What is the chance to have another child with Trisomy 13?
If neither parent has a chromosome rearrangement, the chance to have a second baby with trisomy 13 is thought to be low, but not impossible. If there is a suspicion of trisomy 13 in a baby, it is important to confirm this with genetic testing so the most accurate recurrence risk (the chance that the couple will have another baby with the same condition) can be provided. There is around a 1% chance to have a second child with trisomy 13 or another trisomy, such as trisomy 21 or trisomy 18. The chance to have a child with trisomy 13 increases as a women ages. Even though trisomy 13 is rare, it is seen more frequently in babies born to women in their late 30s and early 40s, as compared to babies born to younger women. Prenatal testing is available and is generally offered to interested parents through their healthcare providers caring for them during pregnancy. Prenatal genetic counselors can also provide individualized information about the possibility of having another pregnancy with a chromosome problem.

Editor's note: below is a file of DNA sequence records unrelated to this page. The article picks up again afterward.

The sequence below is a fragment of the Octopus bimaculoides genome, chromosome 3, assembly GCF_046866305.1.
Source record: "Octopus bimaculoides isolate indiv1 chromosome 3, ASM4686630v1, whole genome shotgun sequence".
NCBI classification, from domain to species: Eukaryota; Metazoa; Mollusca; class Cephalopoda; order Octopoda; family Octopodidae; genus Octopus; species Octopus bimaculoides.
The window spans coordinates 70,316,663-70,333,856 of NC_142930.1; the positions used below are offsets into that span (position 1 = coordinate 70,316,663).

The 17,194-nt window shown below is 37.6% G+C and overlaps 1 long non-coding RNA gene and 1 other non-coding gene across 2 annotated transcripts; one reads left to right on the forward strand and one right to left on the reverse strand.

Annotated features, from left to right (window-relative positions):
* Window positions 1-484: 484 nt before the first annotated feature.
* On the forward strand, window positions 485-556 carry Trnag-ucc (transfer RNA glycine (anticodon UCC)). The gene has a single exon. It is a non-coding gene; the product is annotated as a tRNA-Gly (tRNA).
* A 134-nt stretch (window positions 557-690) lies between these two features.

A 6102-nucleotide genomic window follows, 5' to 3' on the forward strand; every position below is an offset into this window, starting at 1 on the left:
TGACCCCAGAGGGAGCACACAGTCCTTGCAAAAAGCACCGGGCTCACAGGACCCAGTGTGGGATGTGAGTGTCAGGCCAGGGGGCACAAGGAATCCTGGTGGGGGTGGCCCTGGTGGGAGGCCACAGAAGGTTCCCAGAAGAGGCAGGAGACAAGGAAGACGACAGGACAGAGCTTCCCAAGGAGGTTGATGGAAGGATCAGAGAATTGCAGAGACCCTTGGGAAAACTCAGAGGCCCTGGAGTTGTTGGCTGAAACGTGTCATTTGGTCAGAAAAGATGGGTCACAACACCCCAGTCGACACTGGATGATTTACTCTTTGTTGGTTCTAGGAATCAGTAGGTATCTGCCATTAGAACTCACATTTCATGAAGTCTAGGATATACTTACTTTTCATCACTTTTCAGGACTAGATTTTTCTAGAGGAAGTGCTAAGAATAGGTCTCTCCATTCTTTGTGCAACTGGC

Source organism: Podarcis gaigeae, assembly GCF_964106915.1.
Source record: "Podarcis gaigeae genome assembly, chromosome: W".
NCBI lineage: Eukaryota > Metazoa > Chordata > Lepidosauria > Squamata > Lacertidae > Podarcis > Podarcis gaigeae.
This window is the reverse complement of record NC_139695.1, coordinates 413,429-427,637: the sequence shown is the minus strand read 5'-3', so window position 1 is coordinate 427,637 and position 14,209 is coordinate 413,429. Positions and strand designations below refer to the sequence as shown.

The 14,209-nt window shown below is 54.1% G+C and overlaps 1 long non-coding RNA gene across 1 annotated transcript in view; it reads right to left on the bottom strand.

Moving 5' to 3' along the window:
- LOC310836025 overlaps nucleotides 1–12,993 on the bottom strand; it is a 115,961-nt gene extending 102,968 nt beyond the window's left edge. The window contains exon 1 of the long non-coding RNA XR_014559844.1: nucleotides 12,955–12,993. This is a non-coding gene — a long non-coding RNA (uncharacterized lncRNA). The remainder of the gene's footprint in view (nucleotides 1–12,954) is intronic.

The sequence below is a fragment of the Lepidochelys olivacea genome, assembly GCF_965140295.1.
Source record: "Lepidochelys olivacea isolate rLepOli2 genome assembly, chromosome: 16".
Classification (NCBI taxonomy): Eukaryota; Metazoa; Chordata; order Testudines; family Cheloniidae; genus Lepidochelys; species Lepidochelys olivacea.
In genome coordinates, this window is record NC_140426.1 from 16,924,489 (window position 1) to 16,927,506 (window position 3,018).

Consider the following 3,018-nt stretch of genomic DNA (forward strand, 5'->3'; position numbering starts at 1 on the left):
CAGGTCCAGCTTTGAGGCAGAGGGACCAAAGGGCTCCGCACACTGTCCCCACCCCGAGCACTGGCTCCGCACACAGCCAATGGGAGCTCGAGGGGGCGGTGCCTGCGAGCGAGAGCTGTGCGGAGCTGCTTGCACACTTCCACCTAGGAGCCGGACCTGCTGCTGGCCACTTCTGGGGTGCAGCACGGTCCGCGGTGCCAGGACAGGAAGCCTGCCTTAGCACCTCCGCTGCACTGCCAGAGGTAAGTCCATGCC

Baty, B.J., Blackburn, B.L., and Carey, J.C. Natural History of Trisomy 18 and Trisomy 13: I. Growth, Physical Assessment, Medical Histories, Survival, and Recurrence Risk. American Journal of Medical Genetics. 1994; 49: 175-188